Catholic bishops Saturday backpedaled on what could have been a significant step forward in Vatican efforts to establish a more inclusive approach toward gays and lesbians in the church.
In a setback in Pope Francis’ aspirations to take a more welcoming stance in ministering Catholic families, the bishops at the end of their two-week meeting of senior clerics removed text released in a draft document earlier this week that struck a conciliatory tone toward homosexuality.
The revised Vatican draft marked a dramatic shift in how the church would address gay and lesbian Catholics, saying “people with homosexual tendencies must be welcomed with respect and delicacy.” The original version of the document went as far to say that gay people “have gifts and qualities to offer to the Christian community.” The document also included calls for wider acceptance of divorced and remarried Catholics.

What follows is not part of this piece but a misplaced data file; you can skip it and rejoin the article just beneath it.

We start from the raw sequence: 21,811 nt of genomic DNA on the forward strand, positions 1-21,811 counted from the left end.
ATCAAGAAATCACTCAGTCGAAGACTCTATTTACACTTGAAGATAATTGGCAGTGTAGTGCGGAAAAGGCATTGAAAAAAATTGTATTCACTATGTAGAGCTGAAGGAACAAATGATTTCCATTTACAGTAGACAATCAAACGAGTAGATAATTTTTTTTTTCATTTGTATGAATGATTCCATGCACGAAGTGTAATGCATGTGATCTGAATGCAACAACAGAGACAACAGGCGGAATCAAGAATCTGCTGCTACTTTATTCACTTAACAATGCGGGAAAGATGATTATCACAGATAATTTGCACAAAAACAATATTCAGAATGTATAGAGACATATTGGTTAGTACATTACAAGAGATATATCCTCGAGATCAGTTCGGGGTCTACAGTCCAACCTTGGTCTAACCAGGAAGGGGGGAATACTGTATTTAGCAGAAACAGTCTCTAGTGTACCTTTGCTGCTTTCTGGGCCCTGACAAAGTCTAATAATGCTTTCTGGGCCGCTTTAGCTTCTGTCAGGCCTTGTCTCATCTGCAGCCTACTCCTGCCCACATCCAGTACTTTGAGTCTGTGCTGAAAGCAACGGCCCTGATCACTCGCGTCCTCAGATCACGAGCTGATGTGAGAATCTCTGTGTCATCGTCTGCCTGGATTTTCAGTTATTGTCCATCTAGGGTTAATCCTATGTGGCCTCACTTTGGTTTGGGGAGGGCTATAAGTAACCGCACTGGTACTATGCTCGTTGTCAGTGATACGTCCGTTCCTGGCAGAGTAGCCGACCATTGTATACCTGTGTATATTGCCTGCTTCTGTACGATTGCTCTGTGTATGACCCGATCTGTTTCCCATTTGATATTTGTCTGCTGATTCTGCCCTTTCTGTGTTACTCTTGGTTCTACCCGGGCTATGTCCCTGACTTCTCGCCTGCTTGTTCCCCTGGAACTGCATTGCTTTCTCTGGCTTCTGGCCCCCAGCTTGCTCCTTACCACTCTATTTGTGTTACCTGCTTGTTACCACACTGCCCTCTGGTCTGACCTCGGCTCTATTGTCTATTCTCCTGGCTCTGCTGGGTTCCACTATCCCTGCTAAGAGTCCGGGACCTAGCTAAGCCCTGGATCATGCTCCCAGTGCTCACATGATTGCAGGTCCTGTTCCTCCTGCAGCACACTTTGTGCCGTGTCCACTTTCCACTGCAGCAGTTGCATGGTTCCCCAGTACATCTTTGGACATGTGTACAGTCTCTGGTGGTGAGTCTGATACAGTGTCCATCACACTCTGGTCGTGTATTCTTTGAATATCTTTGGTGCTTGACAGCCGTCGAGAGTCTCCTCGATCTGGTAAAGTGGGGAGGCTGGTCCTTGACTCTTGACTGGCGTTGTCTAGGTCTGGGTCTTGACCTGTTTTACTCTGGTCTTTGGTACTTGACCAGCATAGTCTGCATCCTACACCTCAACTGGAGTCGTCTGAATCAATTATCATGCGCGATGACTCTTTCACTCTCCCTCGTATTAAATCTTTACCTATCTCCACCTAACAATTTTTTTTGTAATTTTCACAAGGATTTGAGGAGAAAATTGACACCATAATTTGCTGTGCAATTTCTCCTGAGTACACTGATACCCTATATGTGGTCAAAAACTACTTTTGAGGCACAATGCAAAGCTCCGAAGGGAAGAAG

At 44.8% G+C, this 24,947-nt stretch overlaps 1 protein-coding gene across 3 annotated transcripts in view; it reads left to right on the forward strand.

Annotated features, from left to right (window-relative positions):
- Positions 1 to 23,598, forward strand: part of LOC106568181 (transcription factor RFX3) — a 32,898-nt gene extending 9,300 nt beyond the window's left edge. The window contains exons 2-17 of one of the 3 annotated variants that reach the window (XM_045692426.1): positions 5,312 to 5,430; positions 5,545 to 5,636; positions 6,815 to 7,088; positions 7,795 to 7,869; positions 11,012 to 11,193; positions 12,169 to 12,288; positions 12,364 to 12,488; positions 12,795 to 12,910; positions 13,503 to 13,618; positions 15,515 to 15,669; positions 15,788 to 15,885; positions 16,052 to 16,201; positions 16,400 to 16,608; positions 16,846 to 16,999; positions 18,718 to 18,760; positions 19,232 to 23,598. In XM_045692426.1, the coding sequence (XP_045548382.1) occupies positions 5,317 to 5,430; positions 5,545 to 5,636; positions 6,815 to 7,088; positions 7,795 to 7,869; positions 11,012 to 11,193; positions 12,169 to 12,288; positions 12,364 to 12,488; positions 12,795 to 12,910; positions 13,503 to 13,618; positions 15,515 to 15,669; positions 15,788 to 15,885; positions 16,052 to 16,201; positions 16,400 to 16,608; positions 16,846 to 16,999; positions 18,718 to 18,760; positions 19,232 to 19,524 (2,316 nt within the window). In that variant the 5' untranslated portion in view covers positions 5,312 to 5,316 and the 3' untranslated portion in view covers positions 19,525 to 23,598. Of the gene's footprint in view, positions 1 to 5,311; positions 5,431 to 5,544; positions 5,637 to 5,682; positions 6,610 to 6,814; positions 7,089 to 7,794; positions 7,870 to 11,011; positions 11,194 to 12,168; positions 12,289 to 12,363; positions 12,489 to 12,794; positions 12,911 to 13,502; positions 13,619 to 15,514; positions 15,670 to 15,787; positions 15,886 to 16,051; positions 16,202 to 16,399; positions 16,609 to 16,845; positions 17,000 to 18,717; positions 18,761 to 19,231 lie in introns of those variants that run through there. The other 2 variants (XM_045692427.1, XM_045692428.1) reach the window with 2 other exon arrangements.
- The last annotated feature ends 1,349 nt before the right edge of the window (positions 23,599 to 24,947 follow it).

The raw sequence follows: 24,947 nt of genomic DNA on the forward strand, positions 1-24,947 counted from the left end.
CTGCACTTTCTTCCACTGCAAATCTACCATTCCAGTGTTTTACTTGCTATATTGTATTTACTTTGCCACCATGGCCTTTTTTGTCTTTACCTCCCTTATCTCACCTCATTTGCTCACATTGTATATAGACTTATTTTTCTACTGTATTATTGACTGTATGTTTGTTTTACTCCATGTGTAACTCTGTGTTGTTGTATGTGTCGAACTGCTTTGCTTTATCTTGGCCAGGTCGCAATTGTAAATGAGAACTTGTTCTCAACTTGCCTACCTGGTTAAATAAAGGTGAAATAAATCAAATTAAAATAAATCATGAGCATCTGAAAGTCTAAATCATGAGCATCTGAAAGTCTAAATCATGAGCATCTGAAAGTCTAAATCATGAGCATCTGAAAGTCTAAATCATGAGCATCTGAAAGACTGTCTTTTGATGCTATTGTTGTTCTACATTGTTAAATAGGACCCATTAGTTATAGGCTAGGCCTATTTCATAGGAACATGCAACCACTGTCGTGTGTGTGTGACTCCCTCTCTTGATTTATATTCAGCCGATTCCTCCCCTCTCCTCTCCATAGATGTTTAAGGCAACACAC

The more inclusive text on both fronts each failed to reach the two-thirds majority needed to pass. The synod approved all other portions of the report in a watered-down version of the text.
Pope Francis said the full document – omitted paragraphs included – should still be released in the name of transparency.
The Pope has already signaled it is time for the Catholic Church to become more open toward homosexuality, saying this summer “who am I to judge?” But even the draft with the more inclusive language would have done little to change the Church’s teaching against homosexual acts and same-sex marriage.